Use proactive language. Always put a positive proactive spin on the language you use to talk to yourself.
Instead of "I can't," say, "I can." Instead of "I have to," say, "I will" or "I prefer."
Instead of saying, "I don't have time to exercise," say, "I will always make time to exercise."
Instead of saying, "I'm too tired," say, "What can I do that will boost my energy level?"
Instead of saying, "I'm terrible at marketing myself," say, "I'm going to learn how to become an expert marketer."
How you talk to yourself has a big impact on how positively you view yourself and your abilities.
Schedule time each week to do some creative forward thinking. Block off a half-hour or so each week to think of areas of your life that would benefit from some proactivity. What's the best way to create a residual income stream for yourself? How can you increase your reputation within your marketplace? And so on.
Also put yourself in your boss's or client's shoes. What can you do that will make their job easier? How can you help them produce more revenue and profit? What could you do to make their life easier?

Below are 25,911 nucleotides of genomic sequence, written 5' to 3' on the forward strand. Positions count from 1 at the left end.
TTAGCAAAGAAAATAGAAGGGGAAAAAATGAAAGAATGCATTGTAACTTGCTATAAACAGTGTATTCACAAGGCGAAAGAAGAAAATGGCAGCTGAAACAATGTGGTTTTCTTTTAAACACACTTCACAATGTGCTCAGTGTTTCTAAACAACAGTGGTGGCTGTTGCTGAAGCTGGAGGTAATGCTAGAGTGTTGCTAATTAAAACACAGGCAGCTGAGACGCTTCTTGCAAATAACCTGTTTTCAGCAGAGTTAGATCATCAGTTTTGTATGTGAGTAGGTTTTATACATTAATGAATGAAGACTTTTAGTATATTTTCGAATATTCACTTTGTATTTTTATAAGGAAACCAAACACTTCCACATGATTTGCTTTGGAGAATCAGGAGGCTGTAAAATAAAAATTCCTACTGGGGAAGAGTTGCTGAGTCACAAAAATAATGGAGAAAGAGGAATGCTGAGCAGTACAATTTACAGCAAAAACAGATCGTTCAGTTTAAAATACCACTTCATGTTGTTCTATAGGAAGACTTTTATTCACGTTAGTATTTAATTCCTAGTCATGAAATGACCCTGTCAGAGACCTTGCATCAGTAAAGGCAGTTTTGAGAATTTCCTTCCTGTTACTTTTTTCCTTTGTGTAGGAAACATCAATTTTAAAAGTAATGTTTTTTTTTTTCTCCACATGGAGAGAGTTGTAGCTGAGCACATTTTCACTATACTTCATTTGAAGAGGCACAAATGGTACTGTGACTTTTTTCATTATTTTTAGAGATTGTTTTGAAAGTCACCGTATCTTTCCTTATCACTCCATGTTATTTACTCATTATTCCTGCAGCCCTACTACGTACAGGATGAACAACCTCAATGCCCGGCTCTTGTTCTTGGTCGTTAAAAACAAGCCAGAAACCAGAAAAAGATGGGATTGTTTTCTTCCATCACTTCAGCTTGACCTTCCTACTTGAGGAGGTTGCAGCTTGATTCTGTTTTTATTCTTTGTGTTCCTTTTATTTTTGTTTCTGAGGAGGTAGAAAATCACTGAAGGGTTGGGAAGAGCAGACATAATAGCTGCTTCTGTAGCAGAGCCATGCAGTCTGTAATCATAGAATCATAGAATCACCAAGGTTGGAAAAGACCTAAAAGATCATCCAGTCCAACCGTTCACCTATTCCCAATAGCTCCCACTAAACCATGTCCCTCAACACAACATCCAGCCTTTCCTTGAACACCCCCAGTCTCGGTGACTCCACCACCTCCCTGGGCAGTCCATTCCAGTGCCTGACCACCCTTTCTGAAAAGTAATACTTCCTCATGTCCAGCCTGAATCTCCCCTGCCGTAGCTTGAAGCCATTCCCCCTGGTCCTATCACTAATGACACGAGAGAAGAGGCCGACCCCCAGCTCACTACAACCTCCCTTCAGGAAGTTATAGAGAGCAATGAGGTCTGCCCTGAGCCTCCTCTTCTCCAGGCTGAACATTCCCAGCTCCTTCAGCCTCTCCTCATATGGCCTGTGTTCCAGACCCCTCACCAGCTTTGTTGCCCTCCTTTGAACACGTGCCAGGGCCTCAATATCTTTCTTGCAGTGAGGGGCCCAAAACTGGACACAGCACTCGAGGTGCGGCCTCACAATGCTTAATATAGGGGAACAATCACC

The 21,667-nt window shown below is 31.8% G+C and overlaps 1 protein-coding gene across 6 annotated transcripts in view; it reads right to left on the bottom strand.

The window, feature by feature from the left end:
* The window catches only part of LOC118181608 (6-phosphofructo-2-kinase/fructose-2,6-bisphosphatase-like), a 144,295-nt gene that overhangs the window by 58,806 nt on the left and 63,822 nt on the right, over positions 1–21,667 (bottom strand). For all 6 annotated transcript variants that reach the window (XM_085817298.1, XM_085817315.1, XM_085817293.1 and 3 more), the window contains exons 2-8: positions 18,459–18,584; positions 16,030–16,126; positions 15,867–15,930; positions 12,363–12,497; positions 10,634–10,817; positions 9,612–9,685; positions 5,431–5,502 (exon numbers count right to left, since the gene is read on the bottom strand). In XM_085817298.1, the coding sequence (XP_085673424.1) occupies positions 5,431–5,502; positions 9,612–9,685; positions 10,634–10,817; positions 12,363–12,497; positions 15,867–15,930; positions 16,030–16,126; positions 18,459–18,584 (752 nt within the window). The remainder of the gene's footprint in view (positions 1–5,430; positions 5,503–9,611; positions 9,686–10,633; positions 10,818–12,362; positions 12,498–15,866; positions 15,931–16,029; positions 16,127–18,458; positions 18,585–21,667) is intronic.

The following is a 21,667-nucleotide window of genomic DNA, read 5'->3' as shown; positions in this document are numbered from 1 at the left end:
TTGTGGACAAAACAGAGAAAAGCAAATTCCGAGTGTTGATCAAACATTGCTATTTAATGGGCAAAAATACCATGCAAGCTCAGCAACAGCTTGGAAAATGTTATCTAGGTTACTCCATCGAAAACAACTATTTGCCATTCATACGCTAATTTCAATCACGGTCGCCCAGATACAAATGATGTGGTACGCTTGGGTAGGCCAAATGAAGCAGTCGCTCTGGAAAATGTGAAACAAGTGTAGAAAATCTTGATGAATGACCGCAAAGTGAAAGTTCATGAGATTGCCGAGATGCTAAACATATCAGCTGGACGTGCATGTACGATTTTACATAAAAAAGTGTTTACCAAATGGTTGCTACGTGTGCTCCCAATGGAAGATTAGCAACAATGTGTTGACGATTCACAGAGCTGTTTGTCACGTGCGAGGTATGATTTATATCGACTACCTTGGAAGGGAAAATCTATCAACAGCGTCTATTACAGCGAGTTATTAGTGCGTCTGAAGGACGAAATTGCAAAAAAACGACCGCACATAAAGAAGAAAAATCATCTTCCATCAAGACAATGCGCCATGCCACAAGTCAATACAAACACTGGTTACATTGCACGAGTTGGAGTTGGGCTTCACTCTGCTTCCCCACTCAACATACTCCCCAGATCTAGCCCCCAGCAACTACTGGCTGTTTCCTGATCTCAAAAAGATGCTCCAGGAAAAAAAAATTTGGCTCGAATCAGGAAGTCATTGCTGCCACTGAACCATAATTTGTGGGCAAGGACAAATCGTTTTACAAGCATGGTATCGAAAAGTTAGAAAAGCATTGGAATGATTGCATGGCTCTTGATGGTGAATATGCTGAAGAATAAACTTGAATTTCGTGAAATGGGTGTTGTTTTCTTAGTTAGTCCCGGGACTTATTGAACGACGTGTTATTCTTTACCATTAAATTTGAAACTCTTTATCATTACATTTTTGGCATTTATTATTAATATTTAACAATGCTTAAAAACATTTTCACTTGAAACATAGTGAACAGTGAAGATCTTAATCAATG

- List the consequences of living in reactive mode. What is the price you're paying for not being proactive? Less clients? Less money? Less contentment and happiness? Make a list of everything that will happen to you if you continue along a reactive path.
- List the benefits of being proactive in life. On the flipside, list everything good that will happen to you because you've decided to live your life more proactively. You'll have more (and happier) clients … more repeat business … more referrals … more money … and so on.
- Deal with your fears. One reason people are hesitant to flex their proactive muscle is often because it means facing something they fear. For example, you might avoid marketing your services on a regular basis because you're afraid of rejection and uncomfortable trying to sell yourself and your services. The first thing is to recognize and acknowledge that fear is stopping you from making forward progress. And then put together an action plan to deal with your fears. For more information, check out my article “12 Ways to Confront the Fears that Are Blocking Your Success.”